“Then I remembered, the terrible truth, about the truth, if you stand for the truth you will always stand alone.” – Lucky Dube
No one knows this quote best that Daniel Wekesa Nalyanya.
On February 11, he was seen on TV receiving a not-so-gentle treatment from the presidential bodyguard at the Nyayo, Nairobi, National Stadium during the memorial service of the former Head of State Daniel Arap Moi.
His sin? Shouting out a job request to the President when everyone was quiet as Baringo Senator Gideon Moi eulogised his father.
Police called that disturbing public order.
But to Nalanya, it was a prayer for a job.
As thousands of mourners gathered in the stadium to mourn Moi, Nalyanya was there to talk to President Uhuru Kenyatta trusting that his life would change after a word with the big man.
Nalyanya camped at the stadium for the whole night as he awaited for his big day.
In an exclusive interview with The Standard, The 30-year-old said he did not talk to anyone about his move but walked all the way to the stadium, eagerly waiting for the opportunity to catch the make-or-break presidential attention.
All this in hope of providing for his family.
“I have been looking for employment opportunities for nine years but my efforts have borne no fruits,” says Nalyanya
After the gates were swung open and the requiem begun, he ran out of patience and began heckling attracting not only the attention of the public but also the mourners.
“My heart was beating. I really wanted to meet the president and I was prepared for it. With me I had a copy of my updated CV and my national identity card. Before standing up I told myself if that was the way my life could come to an end, then let it be,” he said.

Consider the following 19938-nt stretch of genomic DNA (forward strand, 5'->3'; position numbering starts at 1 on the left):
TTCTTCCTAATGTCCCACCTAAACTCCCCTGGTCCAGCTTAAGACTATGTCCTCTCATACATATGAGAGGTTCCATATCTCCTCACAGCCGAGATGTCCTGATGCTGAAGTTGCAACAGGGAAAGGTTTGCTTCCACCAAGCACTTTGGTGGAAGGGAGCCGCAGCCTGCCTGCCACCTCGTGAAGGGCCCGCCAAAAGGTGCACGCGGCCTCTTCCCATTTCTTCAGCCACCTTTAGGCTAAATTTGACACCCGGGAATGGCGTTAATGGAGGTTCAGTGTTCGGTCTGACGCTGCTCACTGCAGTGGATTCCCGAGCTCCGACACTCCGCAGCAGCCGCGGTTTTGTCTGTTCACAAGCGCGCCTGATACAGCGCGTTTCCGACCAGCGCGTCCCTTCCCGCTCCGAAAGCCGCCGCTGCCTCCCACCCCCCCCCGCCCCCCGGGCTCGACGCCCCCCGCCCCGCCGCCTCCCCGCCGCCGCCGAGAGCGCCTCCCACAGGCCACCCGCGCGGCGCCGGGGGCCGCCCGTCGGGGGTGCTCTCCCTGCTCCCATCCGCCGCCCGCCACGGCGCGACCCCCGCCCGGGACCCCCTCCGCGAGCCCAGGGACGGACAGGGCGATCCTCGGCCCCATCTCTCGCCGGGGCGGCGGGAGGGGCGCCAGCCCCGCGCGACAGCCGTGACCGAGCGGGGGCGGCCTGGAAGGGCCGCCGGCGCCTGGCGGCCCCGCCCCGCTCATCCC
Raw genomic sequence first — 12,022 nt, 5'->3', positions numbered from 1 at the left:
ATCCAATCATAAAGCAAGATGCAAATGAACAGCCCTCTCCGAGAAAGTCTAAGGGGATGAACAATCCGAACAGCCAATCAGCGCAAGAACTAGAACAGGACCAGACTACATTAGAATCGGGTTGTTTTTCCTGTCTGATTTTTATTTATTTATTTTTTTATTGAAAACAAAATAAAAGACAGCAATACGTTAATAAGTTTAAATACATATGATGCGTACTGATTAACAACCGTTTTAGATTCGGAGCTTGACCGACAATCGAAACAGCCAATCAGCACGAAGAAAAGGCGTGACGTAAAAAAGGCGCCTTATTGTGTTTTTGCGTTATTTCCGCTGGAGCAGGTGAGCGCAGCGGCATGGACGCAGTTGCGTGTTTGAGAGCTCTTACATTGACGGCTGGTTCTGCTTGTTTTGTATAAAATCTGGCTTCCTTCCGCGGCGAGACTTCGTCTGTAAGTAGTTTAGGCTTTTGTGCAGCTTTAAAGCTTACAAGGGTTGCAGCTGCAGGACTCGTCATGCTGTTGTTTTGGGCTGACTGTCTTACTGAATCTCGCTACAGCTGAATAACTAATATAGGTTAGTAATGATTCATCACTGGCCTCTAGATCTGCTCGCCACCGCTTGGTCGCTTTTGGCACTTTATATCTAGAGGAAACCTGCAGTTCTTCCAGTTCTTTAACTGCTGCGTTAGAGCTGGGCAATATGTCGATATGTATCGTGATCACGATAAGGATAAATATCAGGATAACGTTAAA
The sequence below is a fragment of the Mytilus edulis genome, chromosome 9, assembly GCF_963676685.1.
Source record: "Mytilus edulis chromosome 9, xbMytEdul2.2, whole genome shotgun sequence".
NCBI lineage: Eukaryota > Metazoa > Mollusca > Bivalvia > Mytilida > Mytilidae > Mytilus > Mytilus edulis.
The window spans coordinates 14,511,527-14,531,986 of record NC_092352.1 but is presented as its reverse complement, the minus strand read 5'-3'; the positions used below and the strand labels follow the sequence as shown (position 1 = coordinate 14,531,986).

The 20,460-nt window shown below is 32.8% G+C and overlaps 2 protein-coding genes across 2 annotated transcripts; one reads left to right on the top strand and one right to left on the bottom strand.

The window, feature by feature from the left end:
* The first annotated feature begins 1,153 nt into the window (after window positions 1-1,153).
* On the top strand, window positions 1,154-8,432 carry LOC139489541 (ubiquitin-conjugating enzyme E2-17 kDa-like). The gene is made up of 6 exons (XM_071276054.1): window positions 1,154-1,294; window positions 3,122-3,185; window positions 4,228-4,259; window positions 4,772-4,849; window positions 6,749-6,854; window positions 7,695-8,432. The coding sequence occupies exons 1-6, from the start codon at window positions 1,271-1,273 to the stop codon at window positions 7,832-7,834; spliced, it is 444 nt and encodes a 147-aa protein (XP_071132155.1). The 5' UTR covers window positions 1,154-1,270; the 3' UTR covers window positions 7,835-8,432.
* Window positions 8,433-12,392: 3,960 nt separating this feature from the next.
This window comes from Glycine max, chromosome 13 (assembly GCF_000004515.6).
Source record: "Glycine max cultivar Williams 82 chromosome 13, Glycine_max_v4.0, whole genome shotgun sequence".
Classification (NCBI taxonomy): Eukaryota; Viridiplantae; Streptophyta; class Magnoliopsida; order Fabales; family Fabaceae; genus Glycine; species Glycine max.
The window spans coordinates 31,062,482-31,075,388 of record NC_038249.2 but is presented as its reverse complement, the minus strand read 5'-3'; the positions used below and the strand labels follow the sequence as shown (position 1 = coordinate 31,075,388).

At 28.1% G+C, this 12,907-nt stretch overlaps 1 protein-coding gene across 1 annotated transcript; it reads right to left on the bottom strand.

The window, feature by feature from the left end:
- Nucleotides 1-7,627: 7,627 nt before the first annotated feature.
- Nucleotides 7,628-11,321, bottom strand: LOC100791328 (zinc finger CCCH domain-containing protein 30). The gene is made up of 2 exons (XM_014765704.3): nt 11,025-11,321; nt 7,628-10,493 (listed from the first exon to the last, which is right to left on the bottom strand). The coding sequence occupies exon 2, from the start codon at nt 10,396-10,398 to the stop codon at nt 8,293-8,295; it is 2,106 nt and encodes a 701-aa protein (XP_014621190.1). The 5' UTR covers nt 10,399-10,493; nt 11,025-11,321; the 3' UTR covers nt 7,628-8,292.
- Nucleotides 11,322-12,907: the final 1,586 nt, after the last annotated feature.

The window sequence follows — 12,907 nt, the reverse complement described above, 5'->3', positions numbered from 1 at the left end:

The 30-year-old stood to address the president on his grievances, but things went awry.
His dreams of addressing the president were short-lived as he was immediately grabbed by hawk-eyed bodyguards.
It then became a struggle. From the video that made rounds on social media, one could see the struggle between him and four presidential security officers.
He was immediately bundled out of the stadium, but not without a beating.
“I was carried away by four officers. They really beat me. A few blows on the face, slapped me, it was bad,” he said
But his frustrations did not end there.
“That is not how you address the President. Come we show you how you can address him,” he quoted one of the officers.
Nalyanya was then taken to the Nyayo Stadium police station and questioned for four hours by the Director of Criminal Investigations, before he was released on grounds that he was not a security threat.
Although still unemployed and in spite of the beating, he is still hopeful of one day meeting the president and getting employment to help him sustain his family.
“I know the president has heard about me and probably saw me on TV, I believe that I will soon meet him in Statehouse,” he waxes hopeful.
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